The hero is always a deviant and to some, he is a rebel. When scientist, astronomer and inventor Galileo Galilei claimed the earth was not the central point of the universe, but that it moved around the sun, he contradicted the teachings of the bible and the public statement of the church. He stood trial for heresy and was sentenced to life imprisonment. In defiance of the Roman Empire, Spartacus, an influential leader of the Third Servile War in 73 BC, attempted to lead many enslaved people to freedom. In the United States, when instructed to sit in the back of the bus, Rosa Parks refused. Her arrest in 1955 inspired Martin Luther King Jr.’s bus boycott, which asked all black citizens to not use the bus system in Montgomery, Alabama until they were desegregated – a small gesture that grew into the Civil Rights Movement. Mohandas Gandhi shook the foundations of the British Empire in the fight for India’s independence and was regarded by British Prime Minister Winston Churchill as seditious, a close synonym to rebellious.
In these real life examples, the seditious, resistant, defiant, and non-conforming rebel is the true hero and it is often the same in movies, comics, and literature. What if we all saw society through a lens that focused on the common good of all persons? What if we, ourselves, were rebellious? What if we were admired for it?
Modern day definitions and usage of the word portray rebelliousness most associated with adolescent curiosities or experimentation and therefore implies that a loss of control, structure or guidance, in any context, is straying too far down the wrong path. It categorizes groups, such as skateboarding, artists, or punk music, as rebellious in nature because they are different. This popular definition depicts the rebellious person as an enemy who must be controlled, rather than as a critical thinker, revolutionary or as a catalyst for thoughtful deliberation and debate.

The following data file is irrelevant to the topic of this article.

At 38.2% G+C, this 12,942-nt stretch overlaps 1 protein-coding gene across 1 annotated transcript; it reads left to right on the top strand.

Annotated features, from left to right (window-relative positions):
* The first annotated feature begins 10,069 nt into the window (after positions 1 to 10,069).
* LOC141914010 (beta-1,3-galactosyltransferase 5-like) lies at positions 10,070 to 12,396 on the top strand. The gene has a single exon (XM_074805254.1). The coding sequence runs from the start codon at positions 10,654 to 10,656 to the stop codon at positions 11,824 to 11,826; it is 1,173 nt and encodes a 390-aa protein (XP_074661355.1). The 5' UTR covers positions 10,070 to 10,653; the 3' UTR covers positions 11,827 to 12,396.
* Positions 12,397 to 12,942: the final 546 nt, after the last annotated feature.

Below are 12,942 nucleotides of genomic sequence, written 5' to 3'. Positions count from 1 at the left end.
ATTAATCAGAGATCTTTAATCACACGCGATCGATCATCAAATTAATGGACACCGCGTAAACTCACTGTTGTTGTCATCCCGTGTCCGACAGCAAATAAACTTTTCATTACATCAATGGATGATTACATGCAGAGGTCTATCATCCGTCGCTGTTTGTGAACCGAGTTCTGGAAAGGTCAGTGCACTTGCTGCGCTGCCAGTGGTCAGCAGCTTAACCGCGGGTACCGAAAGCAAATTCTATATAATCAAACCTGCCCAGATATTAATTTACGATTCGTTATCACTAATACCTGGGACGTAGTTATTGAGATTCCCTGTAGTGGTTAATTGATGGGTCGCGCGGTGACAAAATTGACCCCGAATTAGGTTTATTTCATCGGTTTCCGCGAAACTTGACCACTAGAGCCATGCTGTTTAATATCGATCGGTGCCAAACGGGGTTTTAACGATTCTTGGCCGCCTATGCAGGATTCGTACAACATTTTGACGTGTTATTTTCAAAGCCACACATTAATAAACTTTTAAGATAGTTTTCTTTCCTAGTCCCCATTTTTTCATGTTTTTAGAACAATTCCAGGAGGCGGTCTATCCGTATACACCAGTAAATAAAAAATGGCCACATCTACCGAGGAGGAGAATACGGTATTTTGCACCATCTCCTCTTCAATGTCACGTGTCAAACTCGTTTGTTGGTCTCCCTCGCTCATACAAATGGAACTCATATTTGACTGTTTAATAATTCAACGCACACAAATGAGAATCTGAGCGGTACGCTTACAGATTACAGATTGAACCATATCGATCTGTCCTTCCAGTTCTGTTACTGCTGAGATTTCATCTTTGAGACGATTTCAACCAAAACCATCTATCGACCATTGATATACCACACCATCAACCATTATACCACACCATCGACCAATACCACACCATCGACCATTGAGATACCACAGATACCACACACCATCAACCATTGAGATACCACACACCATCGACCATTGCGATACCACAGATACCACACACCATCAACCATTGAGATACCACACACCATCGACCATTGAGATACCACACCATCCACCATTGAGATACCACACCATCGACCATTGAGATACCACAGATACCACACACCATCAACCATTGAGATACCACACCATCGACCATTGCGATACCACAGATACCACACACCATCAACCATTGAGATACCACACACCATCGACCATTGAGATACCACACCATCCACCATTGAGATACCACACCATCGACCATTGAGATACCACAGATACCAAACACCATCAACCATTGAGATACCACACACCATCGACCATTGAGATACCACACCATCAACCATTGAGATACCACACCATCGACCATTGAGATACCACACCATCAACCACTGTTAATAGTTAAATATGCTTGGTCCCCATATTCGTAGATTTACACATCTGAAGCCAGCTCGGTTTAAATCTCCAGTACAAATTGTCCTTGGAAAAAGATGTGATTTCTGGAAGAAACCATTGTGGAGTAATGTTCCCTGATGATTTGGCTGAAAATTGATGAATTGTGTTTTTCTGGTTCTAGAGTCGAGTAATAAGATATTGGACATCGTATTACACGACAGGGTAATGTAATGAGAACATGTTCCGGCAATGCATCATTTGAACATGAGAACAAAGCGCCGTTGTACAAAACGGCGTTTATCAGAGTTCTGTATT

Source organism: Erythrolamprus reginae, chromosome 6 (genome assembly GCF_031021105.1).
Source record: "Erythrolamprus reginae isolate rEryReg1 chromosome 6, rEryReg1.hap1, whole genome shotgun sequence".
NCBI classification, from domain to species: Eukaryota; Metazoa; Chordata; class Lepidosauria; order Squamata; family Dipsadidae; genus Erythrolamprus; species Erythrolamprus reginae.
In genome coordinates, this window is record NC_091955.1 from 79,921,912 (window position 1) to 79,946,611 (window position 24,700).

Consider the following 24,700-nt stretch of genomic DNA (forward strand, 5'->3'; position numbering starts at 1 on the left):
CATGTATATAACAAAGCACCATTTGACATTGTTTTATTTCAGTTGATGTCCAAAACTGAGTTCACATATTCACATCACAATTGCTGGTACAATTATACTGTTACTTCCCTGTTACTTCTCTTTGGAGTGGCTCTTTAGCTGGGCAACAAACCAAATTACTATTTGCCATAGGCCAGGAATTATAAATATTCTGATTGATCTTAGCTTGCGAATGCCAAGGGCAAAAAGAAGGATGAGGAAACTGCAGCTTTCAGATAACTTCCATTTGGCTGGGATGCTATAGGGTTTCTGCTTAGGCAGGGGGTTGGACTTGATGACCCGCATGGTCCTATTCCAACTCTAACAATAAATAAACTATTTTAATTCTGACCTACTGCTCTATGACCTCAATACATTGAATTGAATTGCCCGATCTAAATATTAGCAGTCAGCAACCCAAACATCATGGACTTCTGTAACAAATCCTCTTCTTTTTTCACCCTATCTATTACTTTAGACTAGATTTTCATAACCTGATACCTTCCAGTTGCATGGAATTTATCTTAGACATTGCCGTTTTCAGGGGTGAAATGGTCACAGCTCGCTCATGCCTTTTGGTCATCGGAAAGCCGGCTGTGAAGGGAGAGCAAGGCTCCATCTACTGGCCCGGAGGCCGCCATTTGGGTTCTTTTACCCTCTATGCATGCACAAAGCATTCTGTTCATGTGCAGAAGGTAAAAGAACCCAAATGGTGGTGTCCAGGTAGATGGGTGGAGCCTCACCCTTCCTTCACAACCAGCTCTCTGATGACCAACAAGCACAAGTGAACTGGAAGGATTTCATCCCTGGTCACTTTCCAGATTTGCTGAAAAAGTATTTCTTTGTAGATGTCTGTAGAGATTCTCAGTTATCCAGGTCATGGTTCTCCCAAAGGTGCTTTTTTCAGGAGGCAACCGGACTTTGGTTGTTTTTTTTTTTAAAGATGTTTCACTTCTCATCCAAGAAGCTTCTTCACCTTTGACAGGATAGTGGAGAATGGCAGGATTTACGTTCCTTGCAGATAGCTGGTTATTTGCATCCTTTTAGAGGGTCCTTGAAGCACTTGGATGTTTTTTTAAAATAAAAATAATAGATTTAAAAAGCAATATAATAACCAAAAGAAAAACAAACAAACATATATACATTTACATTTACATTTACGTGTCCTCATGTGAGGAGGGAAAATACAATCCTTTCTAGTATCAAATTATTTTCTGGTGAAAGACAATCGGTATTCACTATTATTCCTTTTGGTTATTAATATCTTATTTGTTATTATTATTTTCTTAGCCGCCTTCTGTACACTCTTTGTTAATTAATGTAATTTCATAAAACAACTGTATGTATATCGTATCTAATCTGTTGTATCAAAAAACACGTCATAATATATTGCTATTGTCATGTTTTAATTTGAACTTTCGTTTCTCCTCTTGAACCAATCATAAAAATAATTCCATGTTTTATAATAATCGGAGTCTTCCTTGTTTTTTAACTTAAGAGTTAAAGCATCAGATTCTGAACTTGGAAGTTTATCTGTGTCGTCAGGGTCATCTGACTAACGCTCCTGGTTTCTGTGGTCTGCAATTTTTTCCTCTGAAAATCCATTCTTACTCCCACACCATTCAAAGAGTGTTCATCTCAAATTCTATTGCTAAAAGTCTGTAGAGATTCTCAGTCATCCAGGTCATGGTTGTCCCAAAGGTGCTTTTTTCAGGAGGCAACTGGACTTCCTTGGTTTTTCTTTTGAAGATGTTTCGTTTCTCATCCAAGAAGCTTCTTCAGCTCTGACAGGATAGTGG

So, let’s redefine rebelliousness. Looking at the hero as a rebel does not have to be grandiose, it also suggests a simpler description of the word. Rebelliousness can be fulfilling the responsibilities of a virtuous citizen in situations where following a ‘rule’ or acting in conformity with the rest of society is harmful to others. In Letter from Birmingham City Jail, Martin Luther King Jr. says “one has a moral responsibility to disobey unjust laws.” Furthermore, if power is gained through force, trickery, or by holding people under one’s control, then we have a responsibility to be resistant for the common good of all people.
Our After-school Programmes’ Creative Learning Curriculum (CLC) explores rebelliousness by looking at these prominent historical figures and discussing how they made a difference in society. We also look at the concept of a “hero” by encouraging children to understand that ‘everyday’ people who do the right thing without any recognition are also heroes. Children create a hero book where they showcase the heroes in their lives and how they personally have solved problems, too. We discuss perspectives and the differences among people that may cause conflict or misunderstanding in our society through the book, “They All Saw a Cat” by Brendan Wenzel whose illustrations show the various biological views each animal sees a cat (i.e. a snake sees a combination of light receptors, but not colour and a bird sees the cat from an aerial view). Finally, we examine the danger of a person who is always conforming, who Dr. Martin Luther King explains is “more devoted to ‘order’ than to justice; who prefers a negative peace which is the absence of tension to a positive peace which is the presence of justice.” The CLC relates this back to real life situations where children in Thanda might face the choice between following a group or resisting status quo, thinking about examples such as xenophobia, racism, and homophobia building discussions through artists like Keith Haring and Ai Wei Wei.
In redefining rebelliousness, we come to a realization that preceding acts of rebellion is progress. The rebellious person drives social change and fights for the well-being of the group. Nelson Mandela stood up for what was right and ethical, even when this defied the laws and societal standards of his time. In doing so, he was held prisoner for 27 years and stated in his book Long Walk to Freedom that, “the authorities believed isolation was the cure for our defiance and rebelliousness.” They had not yet figured out; his rebelliousness was his strength.